5 stats that popped for Kansas in an OT win over Duke that sent KU to the Final Four

Kansas guard Devonte' Graham (4) celebrates a Jayhawk run during the second half, Sunday, March 25, 2018 at CenturyLink Center in Omaha, Neb.

Kansas guard Devonte' Graham (4) celebrates a Jayhawk run during the second half, Sunday, March 25, 2018 at CenturyLink Center in Omaha, Neb. by Nick Krug

The Kansas basketball season isn’t over yet.

The Jayhawks advanced out of the NCAA Tournament’s Midwest region and on to San Antonio by knocking off Duke, in overtime, 85-81, Sunday night.

“Mr. March,” also known as Malik Newman, had plenty to do with KU’s 31st and most memorable victory of the year so far, scoring all 13 of his team’s points in OT.

But the efforts of Newman’s teammates in various other categories proved just as valuable. Here are five statistics that made the Jayhawks’ 15th Final Four appearance, and first since 2012, possible.

Second-chance points

Given KU’s one-big, four-guard lineup and the presence of two potential NBA lottery picks in Duke’s starting frontcourt, it seemed a long night of Marvin Bagley III and Wendell Carter Jr. snagging Blue Devils misses could be in the cards for Kansas.

However, Duke only secured 10 offensive rebounds off 40 missed field goals, finishing with just 11 second-chance points.

KU had come up short in second-chance points in four of its first six postseason victories before outscoring Duke, 15-11, with the help of 17 offensive boards.

Starting center Udoka Azubuike enhanced those numbers with 5 offensive rebounds — his second-best total this season.

Guards Svi Mykhailiuk (3 offensive rebounds), Devonte’ Graham (2), Newman (2) and Marcus Garrett (2) all chipped in when they could, as well.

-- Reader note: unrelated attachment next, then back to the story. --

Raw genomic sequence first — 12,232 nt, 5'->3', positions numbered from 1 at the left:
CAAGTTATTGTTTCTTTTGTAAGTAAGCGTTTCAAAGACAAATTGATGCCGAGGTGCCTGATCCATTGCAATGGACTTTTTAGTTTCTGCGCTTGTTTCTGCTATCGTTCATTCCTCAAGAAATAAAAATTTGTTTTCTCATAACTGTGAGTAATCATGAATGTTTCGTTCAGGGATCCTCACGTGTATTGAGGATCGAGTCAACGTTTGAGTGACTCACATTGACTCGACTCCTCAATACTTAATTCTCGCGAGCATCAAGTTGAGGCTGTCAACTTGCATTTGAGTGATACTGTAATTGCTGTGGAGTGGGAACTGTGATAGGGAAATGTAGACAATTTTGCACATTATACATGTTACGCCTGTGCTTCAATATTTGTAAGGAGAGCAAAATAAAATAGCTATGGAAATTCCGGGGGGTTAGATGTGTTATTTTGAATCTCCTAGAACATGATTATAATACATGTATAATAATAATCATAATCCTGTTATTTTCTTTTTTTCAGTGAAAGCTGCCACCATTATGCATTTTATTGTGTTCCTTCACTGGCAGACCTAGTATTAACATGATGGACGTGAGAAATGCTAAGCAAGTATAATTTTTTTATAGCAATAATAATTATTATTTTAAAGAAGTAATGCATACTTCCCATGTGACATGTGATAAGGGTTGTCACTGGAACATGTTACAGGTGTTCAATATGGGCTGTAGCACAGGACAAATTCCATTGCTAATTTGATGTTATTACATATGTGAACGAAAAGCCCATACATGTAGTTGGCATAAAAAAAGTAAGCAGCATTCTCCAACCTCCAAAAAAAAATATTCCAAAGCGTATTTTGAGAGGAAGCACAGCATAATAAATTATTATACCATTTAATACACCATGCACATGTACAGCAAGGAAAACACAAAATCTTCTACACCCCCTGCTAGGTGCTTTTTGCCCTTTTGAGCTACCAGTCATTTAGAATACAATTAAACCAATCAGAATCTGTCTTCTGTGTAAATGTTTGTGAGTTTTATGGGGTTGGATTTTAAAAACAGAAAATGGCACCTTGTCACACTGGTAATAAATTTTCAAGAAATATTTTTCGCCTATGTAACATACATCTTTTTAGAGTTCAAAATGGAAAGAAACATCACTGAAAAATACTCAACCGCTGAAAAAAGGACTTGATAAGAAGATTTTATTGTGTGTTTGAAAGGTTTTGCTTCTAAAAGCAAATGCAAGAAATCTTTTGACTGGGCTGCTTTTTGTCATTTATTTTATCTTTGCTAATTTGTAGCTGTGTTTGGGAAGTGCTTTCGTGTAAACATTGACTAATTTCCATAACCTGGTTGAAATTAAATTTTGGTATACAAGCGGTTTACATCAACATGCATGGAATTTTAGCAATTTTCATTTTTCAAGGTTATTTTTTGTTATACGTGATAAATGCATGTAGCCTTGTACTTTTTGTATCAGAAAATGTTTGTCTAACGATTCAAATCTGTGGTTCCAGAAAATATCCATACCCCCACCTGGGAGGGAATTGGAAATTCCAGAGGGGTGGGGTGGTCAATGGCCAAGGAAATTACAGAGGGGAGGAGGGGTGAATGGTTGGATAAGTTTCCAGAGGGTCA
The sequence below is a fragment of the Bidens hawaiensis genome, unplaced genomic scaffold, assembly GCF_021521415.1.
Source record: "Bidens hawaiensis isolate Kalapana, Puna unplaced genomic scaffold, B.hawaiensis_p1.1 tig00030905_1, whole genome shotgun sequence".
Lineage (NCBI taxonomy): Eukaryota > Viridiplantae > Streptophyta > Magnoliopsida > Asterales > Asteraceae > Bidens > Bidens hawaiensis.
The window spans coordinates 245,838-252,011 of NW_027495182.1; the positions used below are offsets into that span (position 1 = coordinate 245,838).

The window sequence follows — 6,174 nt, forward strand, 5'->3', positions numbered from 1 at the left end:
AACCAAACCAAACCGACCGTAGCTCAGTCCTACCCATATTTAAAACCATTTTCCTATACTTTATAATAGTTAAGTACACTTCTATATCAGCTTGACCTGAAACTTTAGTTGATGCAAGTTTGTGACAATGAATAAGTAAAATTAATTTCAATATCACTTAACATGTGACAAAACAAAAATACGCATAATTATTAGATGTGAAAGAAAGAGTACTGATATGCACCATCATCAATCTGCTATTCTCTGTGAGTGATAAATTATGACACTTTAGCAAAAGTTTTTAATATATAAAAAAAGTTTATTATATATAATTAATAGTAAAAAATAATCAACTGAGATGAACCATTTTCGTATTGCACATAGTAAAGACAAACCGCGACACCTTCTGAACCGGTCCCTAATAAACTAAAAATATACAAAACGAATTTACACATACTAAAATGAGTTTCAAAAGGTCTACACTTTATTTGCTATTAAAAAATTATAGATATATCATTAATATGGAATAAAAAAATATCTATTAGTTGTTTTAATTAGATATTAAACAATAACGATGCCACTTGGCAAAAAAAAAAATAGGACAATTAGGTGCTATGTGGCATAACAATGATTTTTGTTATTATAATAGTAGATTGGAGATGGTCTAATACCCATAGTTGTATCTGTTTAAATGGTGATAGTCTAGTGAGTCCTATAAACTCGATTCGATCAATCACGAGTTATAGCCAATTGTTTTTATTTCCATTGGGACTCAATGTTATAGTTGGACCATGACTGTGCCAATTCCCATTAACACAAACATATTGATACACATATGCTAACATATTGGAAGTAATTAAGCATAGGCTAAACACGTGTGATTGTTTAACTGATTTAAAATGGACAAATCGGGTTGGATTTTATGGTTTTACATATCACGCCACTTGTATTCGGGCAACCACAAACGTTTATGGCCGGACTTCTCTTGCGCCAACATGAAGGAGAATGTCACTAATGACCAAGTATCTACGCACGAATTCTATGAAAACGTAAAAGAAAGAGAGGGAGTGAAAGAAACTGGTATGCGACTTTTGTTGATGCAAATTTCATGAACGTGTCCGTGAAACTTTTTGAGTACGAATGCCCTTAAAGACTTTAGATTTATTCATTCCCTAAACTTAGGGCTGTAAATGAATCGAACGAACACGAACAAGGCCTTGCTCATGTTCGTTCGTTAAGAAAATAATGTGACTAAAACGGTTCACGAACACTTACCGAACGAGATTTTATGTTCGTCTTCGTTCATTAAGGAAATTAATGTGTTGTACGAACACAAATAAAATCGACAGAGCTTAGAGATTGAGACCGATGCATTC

Late-game stops

Kansas guard Malik Newman (14) defends against Duke guard Grayson Allen (3) during the second half, Sunday, March 25, 2018 at CenturyLink Center in Omaha, Neb.

Kansas guard Malik Newman (14) defends against Duke guard Grayson Allen (3) during the second half, Sunday, March 25, 2018 at CenturyLink Center in Omaha, Neb. by Nick Krug

Whether it was KU locking in, Duke’s legs wearing down or some combination of the two, the Jayhawks spent the final minutes of regulation making stops.

After Grayson Allen fed Wendell Carter Jr. for a layup with 4:25 to go in the second half, KU held Duke without a basket and forced a turnover in the final four minutes, setting up overtime.

Although Allen made two free throws at the 1:59 and 1:25 marks, Kansas barely out-scored Duke, 5-4, during the closing minutes of the second half.

Lagerald Vick blocked Carter with 3:51 on the clock. Azubuike rebounded a missed 3 by Allen with 3:23 left. Trevon Duval turned the ball over at the 2:40 mark. Silvio De Sousa rebounded a Carter misfire with 36 seconds to go in regulation. And KU’s March breakout star, Newman, successfully defended a potential Allen game-winner with 0:03 showing on the clock.

3-point defense

Duke guard Gary Trent Jr. (2) puts up a three over Kansas guard Lagerald Vick (2) during the second half, Sunday, March 25, 2018 at CenturyLink Center in Omaha, Neb.